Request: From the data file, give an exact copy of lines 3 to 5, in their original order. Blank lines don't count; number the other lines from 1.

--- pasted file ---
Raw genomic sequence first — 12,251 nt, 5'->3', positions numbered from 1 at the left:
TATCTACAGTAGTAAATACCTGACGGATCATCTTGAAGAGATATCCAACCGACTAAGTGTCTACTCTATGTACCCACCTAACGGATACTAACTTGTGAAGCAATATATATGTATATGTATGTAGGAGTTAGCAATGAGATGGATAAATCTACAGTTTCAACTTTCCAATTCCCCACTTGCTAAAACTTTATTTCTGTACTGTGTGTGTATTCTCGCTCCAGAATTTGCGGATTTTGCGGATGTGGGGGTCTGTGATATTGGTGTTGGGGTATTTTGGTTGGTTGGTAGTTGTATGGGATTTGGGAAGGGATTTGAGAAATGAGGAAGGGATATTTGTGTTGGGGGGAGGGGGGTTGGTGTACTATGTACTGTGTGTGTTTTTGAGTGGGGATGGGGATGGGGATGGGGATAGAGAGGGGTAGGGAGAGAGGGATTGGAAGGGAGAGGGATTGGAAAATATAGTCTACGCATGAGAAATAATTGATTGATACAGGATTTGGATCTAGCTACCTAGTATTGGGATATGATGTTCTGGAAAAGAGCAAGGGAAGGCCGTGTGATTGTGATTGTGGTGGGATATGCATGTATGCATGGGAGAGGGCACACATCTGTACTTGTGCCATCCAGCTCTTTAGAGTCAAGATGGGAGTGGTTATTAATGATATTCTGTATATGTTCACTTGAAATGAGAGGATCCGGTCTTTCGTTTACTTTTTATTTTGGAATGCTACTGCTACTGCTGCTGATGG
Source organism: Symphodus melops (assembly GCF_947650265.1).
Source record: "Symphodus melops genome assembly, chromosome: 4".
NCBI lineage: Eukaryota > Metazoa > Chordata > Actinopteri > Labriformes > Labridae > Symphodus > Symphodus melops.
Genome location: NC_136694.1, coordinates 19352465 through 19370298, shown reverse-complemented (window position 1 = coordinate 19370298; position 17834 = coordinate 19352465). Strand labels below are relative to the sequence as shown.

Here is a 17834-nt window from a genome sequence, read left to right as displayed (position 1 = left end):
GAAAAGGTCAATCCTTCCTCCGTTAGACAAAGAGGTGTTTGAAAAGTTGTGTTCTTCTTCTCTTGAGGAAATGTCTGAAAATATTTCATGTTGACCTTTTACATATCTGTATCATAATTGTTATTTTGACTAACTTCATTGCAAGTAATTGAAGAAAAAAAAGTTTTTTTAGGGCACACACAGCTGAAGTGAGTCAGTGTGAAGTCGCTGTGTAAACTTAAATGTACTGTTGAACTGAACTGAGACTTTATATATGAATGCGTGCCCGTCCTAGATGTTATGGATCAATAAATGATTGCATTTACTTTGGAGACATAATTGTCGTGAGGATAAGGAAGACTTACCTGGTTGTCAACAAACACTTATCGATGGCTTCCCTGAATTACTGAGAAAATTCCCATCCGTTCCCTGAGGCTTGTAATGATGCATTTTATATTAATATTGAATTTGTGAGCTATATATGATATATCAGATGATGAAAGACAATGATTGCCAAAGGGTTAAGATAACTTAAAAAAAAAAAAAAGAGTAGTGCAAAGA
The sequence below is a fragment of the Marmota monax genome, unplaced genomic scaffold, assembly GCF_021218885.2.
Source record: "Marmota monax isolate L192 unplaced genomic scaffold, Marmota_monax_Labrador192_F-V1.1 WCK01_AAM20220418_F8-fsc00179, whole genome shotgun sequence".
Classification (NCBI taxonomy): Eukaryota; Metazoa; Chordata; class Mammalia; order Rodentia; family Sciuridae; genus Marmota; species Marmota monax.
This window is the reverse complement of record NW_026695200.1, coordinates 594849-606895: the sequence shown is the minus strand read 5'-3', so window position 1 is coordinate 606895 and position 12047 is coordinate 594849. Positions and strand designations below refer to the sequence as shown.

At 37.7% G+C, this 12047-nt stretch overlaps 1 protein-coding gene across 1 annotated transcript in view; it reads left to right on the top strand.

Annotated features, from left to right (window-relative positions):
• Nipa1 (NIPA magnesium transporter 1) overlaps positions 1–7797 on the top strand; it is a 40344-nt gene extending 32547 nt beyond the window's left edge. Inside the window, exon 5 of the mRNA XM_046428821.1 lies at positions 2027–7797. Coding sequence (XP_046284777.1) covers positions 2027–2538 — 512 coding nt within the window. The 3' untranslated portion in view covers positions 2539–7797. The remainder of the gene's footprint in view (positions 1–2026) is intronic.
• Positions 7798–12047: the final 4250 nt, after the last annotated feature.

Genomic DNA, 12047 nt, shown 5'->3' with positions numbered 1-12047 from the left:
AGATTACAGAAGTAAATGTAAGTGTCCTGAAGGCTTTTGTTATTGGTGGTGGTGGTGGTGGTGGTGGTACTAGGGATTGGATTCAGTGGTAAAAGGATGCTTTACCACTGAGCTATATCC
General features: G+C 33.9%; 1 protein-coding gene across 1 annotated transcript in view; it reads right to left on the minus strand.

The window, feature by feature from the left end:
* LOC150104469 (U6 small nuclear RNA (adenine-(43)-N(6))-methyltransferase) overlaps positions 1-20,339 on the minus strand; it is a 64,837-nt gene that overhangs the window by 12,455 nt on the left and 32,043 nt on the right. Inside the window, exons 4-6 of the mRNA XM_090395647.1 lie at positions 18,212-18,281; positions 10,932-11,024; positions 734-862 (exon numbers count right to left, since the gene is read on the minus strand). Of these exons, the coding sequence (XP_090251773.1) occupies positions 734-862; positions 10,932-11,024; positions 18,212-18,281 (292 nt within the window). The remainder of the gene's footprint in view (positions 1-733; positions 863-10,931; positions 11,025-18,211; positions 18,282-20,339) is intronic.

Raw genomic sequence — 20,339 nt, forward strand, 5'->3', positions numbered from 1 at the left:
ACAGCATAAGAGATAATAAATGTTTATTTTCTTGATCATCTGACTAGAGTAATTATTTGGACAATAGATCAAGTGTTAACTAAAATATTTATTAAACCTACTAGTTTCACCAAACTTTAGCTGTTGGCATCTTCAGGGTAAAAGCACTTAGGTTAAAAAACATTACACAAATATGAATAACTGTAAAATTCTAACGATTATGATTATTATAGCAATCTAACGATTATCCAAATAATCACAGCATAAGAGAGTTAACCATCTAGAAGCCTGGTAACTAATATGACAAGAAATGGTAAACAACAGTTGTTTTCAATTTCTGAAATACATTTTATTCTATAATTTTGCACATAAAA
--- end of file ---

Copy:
Source organism: Symphodus melops (assembly GCF_947650265.1).
Source record: "Symphodus melops genome assembly, chromosome: 4".
NCBI lineage: Eukaryota > Metazoa > Chordata > Actinopteri > Labriformes > Labridae > Symphodus > Symphodus melops.